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  • "The University of the Witwatersrand, School of Public..."
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WILLIAM HARDING LE RICHE BSc., MB.ChB., MD., M.P.H., FRCPC, FACP Professor of Epidemiology (emeritus), University of Toronto Born in Dewetsdorp, South Africa on March 21, 1916. Harding died at Sunnybrook Hospital, Toronto on December 31, 2010, after 67 years of marriage to his beloved Margaret. Son of Joseph Daniel and Georgina Henrietta Guest (Harding) le Riche and brother to Mervyn (Nan), Francis (Audrey) and Roy (Joyce). Loving father to Jenny (Randy Smye), Robert, Nicole (John Howard), Giles (Rosemary Polczer) and Claire (Alain Rivet). Much loved grandfather to Megan Smye; Jessica (Shiraz Malik), Brendan (Julia Buchanan) and Jocelyn Howard; Grant, James and Michael le Riche; and Philippe, Luc and Pierre Rivet as well as being an uncle, great-uncle and great-great-uncle to many. At the University of Witwatersrand, Johannesburg, he earned B.Sc., M.B.ChB and MD degrees (1936-1949), holding a Carnegie Research Grant, Bureau for Education and Social Research, Pretoria 1937-1939. He was appointed by the Union Health Department to Health Centre Service first at Polela, Natal and later (1945) established the first nonsegregated Health Centre at Knysna, South Africa. While on a Rockefeller fellowship he graduated with a Master of Public Health (cum laude) from Harvard in 1950. In 1952, he came to Canada, working first at the Department of National Health and Welfare in Ottawa and thenat Physicians Services Incorporated in Toronto. In 1959 he joined the University of Toronto, where he later became Professor and Head of Department of Epidemiology and a Professor in the Department of Preventive Medicine, becoming Professor Emeritus after retirement in 1984. He was awarded the Defries medal for his work in Public Health and granted Honorary Membership of the Canadian Public Health Association. For many years he worked as a general practitioner privately and then at Sunnybrook Hospital. His longtime interest in evolution began in 1936 when he and Dr G. Schepers took the paleontologist, Doctor Robert Broom, to the Sterkfontein caves, South Africa, where Broom made important discoveries of Australopithecus africanus. Other career interests included hospital infections, nutrition, preventive medicine, tropical medicine, international health and environmental degradation. With his family he enjoyed many summers as a camp physician and cottager. Recreational horseback riding ended when he broke his arm in his 70s. In his long retirement he continued to make new friends and engage any and all who liked to debate a wide range of subjects, as well as enjoying theatre, music and St. Timothy's activities with Margaret. An inveterate letter writer, he corresponded globally with family, friends, associates and publications. He had an undulled appetite for learning, and his keen sense of humour never failed to amuse. His passionate intensity, adventurous intellect and steadfast love will be missed by all. A funeral service will be held on Saturday January 8th at 2p.m. at the Church of St. Timothy, 100 Old Orchard Grove, Toronto, followed by a reception in the Church Hall. In lieu of flowers, donations may be made to the Church of St. Timothy (www.sttimothy.ca) or the Canadian Medical Foundation (www.medicalfoundation.ca)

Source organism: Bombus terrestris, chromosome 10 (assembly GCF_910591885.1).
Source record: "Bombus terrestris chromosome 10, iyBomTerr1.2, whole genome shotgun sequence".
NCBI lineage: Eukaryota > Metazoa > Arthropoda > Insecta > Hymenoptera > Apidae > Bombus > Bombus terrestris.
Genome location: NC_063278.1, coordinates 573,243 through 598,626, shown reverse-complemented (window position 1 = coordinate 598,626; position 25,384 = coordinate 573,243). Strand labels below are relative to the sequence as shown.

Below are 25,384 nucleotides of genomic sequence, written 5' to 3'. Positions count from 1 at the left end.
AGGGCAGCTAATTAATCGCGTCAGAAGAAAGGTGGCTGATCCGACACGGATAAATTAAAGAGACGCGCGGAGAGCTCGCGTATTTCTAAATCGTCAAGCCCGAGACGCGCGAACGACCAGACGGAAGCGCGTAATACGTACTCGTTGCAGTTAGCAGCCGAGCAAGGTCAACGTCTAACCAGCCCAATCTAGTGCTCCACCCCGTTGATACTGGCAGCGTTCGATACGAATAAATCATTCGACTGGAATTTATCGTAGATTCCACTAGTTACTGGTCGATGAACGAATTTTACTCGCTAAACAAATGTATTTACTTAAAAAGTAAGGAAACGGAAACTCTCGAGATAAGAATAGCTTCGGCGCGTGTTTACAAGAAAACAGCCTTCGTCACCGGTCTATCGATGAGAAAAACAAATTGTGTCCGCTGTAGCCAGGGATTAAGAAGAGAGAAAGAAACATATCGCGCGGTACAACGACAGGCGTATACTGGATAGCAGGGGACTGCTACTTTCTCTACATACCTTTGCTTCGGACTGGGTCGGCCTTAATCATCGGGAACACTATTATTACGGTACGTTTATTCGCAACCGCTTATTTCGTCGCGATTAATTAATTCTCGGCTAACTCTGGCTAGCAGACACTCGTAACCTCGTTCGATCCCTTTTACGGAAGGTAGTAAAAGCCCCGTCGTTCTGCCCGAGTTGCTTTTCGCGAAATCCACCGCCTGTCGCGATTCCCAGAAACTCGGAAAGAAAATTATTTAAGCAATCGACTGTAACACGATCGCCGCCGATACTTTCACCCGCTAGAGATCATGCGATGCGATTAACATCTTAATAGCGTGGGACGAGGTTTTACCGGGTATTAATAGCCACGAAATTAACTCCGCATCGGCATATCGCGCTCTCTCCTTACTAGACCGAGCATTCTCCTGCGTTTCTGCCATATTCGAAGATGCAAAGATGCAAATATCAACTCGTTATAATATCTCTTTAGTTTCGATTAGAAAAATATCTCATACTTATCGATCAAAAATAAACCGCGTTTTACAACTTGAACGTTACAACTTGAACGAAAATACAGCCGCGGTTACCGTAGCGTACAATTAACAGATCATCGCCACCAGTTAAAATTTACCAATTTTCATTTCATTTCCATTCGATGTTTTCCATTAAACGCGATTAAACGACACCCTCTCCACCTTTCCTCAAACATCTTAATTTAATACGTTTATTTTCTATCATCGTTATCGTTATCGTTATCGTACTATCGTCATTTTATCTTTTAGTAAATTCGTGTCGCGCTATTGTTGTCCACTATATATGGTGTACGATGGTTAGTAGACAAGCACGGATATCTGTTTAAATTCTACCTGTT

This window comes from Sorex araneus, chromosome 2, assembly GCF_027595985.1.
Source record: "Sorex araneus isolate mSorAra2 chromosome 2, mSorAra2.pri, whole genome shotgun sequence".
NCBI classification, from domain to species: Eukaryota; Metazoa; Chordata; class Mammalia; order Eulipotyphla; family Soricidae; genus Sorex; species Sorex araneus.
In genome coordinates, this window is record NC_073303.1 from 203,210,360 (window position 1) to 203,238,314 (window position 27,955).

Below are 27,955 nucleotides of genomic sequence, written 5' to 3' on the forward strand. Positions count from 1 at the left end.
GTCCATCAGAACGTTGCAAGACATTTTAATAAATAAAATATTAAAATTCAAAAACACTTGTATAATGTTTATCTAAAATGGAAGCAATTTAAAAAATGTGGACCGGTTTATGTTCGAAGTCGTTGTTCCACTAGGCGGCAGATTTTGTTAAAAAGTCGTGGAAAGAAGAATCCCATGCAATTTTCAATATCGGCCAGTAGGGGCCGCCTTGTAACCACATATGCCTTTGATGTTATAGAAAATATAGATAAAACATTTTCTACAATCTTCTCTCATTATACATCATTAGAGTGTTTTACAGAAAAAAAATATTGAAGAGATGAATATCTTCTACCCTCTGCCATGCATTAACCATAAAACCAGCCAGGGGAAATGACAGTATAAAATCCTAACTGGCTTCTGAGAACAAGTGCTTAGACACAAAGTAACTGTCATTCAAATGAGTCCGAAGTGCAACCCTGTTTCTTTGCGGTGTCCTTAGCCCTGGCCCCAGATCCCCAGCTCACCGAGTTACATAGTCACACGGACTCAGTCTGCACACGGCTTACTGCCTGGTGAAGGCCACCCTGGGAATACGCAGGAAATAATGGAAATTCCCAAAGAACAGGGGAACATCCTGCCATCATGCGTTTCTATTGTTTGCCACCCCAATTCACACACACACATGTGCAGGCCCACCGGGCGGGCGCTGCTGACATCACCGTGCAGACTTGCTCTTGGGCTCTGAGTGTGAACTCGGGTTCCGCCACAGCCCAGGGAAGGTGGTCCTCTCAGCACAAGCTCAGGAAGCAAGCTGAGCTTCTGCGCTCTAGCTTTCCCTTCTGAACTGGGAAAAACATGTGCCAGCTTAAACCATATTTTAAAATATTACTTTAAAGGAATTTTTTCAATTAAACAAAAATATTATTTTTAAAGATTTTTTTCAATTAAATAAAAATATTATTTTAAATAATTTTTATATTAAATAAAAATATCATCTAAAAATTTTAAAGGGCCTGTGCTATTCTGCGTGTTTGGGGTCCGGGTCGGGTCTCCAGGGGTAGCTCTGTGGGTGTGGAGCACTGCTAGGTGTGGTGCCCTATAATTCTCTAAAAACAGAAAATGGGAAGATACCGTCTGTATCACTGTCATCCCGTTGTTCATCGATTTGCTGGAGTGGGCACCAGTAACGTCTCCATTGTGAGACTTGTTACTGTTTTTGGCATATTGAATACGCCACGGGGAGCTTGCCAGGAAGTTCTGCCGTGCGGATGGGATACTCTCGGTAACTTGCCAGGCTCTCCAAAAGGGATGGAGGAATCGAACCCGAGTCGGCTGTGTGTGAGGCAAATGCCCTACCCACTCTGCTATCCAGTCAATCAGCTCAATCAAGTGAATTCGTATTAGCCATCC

Published in the Toronto Star on Jan. 6, 2011